Talkin’ ’bout a revolution

There’s more than a whiff of insurrection and rebellion in the air around Europe right now.

The French party like it’s 1981

The French – may I say upfront that j’adore la belle France and her people – elected a man unashamedly calling himself a Socialist (their first Socialist president since Miterrand).

Mon dieu! Can you imagine the furore if a mainstream politician of the (lower-case) left in the UK was happy to be known as a Socialist?

Labour Party spads would be twitching uncontrollably and spinning like tops to stop that adjective ever being applied to their man or woman.

The Greeks, infuriated at the extraordinary fiscal restrictions imposed by the EU and IMF, stuck two fingers up to austerity and voted for left-wing parties who are openly talking about leaving the Eurozone.

The Left and protest parties made gains in local elections in Italy and in Germany, too.

Here in Blighty we had local elections in Scotland, England and Northern Ireland that gave the Coalition parties a kicking, provided Labour and the beleaguered Ed Miliband with a tiny shot in the arm and was both a boost and a boot to SNP confidence (they did a Devon Loch in Glasgow but had some excellent gains elsewhere).

For proper analysis of what all this might mean, go here and here and here.

My thoughts on it are altogether more prosaic.

For a start, didn’t the French and the Greeks put us to shame with the turnout? Around 80% of voters in France went to the polls, while around 65% of Greek voters took the time to go put their X in a box.

Here? A miserable 31% of us bothered to get to the polling station. Fair enough, these were local elections with the great British voting public still showing their disillusionment with politics and politicians in particular.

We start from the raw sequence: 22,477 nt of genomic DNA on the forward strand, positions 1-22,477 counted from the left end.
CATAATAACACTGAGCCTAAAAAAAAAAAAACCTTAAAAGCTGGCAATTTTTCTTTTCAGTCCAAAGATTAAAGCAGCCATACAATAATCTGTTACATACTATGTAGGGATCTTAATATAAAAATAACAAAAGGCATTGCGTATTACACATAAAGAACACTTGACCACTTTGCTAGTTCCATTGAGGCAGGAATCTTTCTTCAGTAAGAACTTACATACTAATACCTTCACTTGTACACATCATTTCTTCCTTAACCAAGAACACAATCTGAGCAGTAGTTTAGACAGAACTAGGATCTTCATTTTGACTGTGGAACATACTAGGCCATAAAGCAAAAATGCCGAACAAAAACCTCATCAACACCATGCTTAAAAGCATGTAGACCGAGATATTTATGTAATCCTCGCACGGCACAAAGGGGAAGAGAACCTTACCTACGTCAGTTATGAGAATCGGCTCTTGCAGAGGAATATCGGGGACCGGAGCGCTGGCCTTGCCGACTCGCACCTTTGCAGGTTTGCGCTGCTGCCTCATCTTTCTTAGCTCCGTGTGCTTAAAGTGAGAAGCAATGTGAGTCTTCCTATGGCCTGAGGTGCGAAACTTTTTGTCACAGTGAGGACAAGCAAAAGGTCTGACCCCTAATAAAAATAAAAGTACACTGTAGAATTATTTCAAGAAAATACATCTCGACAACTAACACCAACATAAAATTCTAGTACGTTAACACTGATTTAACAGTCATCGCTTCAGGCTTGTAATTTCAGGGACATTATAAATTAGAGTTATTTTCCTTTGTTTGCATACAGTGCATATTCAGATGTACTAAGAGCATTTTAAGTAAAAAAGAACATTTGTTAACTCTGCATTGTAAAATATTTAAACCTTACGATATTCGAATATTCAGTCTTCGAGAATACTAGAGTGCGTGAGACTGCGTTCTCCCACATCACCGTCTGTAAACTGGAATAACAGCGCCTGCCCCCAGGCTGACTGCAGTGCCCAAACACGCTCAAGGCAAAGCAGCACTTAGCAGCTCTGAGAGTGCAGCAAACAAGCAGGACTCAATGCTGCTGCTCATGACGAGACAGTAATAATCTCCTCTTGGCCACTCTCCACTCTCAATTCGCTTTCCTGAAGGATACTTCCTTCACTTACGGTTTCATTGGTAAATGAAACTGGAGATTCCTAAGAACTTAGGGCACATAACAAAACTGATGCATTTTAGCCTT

But come on! Voting is an essential part of democracy. Not only that but it’s only within living memory that universal suffrage – the rights of everyone over the age of 18 to vote – was introduced into this country.

And yet we treat this precious right with such disdain, with such casual apathy and even idiocy that it infuriates me.

If we get the politicians we deserve, maybe the politicians get the listless, ignorant electorate they deserve.

Mandatory voting isn’t the solution but I’m tempted by the idea that if you don’t use your vote, you lose the right to vote in the next election – that would certainly concentrate minds during local elections.

Of course, it’s all very well me demanding that you get out there and place your X in the box or your 1, 2, 3 of preferred candidates but what happens when there’s literally no one on the ballot box you’d be willing to elect?

My own personal coalition of the unwanted.

For the first time ever, that happened to me last Thursday. We were voting in two local elections – one for the local council, one for the parish council. As an exiled Scot, the parish council is not within my ken as ours went the way of the dinosaurs almost a century ago. I’m still not certain exactly what powers ours has except for running a summer-only car park by the beach.

And there it was – my worst nightmare writ large. 6 parish councils candidates to choose from – 4 Tories and 2 LibDems. My own personal coalition of the unwanted.

I stared in horror for a minute or so while I tried to process exactly what to do next. This was a Hobson’s Choice of the most unpalatable kind.

I’ve never spoiled a ballot paper before and I wasn’t quite sure how I should spoil this one. In the end I didn’t go for a dramatic message or a giant Get It Right Up Ye in caps but simply crossed a line through all the names.

My overriding emotion afterwards was one of anger, seriously pissed off at the paucity of choice. My esteemed other half suggested I stand myself next time and, all joking aside, why the hell not? An alternative voice that challenges the cosy status quo should always be welcome.

I’m a self-confessed news and politics junkie so it’s only natural I don’t get it when people say politics doesn’t matter to them or doesn’t affect them; when they dismiss all politicians as “just the same”; when they can’t be bothered taking five minutes out of their day once every couple of years to participate in something they’re lucky enough to be able to take for granted.

But the French and the Greeks showed us this week what collective power we have in our hands when we enter the ballot box. No wonder our Coalition partners have been frantically trying to reassure us they’ve got it all under control this week.

Rant over (for the moment). But the seeds of an idea have most certainly been planted in my napper … watch this space.

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